Back in 2009, before Domino’s Pizza ever had a social media presence, they found themselves launched into a viral attack when two employees in their Conover N.C. franchise uploaded a video to Youtube of themselves doing disgusting things to a sandwich before it went out on delivery.

As you can imagine, the video instantly went viral and Dominos Pizza was instantly launched into a full social media crisis unlike anything they could have ever imagined.

Domino’s response
They made mistakes, that’s for sure. But they also managed to launch a communication strategy that saved their brand from potential ruins. Considering that, at the time, the franchise had not yet launched their social media platforms or strategy, I’d say that the results of this crisis were close to a miracle – or at least a very good crisis communications firm who knew exactly what they were doing!

A look at both their mistakes and their successes, and how you can implement them into your own social media crisis plan

Develop a loyal following before a crisis strikes
Even though Domino’s didn’t yet have a social media presence, they were quick to be notified about the crisis thanks to their loyal fans. Had they not been notified, who knows how long it might have taken for them to detect and react to the crisis. In many ways, their loyal fans saved them.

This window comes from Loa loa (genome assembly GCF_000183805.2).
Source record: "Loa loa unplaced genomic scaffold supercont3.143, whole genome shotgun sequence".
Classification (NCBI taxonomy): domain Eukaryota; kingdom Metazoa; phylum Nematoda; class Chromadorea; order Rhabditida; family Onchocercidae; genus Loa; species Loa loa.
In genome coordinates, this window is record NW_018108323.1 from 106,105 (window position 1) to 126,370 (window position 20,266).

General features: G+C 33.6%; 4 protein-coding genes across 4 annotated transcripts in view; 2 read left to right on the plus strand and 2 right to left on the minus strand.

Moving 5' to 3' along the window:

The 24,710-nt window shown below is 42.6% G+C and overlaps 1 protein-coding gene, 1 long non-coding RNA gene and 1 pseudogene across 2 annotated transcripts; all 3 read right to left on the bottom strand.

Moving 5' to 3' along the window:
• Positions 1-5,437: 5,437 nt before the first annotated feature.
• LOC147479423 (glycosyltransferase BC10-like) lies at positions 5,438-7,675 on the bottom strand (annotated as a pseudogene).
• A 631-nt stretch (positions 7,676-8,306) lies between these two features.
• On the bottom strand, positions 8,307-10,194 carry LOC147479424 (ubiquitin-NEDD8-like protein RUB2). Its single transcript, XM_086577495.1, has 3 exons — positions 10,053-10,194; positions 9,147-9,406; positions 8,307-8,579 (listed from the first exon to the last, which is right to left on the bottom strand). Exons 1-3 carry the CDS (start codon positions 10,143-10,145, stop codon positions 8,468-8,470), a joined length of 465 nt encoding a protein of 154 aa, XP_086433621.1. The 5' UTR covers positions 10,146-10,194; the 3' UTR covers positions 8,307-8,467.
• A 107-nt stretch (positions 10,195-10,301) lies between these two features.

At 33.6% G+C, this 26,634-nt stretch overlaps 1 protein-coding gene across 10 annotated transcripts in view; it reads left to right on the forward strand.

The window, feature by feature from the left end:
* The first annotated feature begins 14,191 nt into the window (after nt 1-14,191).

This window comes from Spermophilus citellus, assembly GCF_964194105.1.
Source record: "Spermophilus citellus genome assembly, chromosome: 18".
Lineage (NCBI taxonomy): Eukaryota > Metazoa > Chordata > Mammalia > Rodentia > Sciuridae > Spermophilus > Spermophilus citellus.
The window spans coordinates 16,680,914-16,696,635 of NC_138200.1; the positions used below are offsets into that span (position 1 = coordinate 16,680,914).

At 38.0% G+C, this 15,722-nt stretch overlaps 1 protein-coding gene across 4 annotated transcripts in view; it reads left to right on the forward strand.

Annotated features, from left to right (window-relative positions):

Always release a first response
Although Domino’s immediately began to take action and correct the situation, they made the mistake of doing this behind closed doors – forgetting to let the flabbergasted public in on the serious measures they were taking to correct the wrongs that were committed. This simple silent mistake lead to additional outcries and attacks by their horrified customers who accused Dominos of ignoring the situation in hopes that it would simply disappear.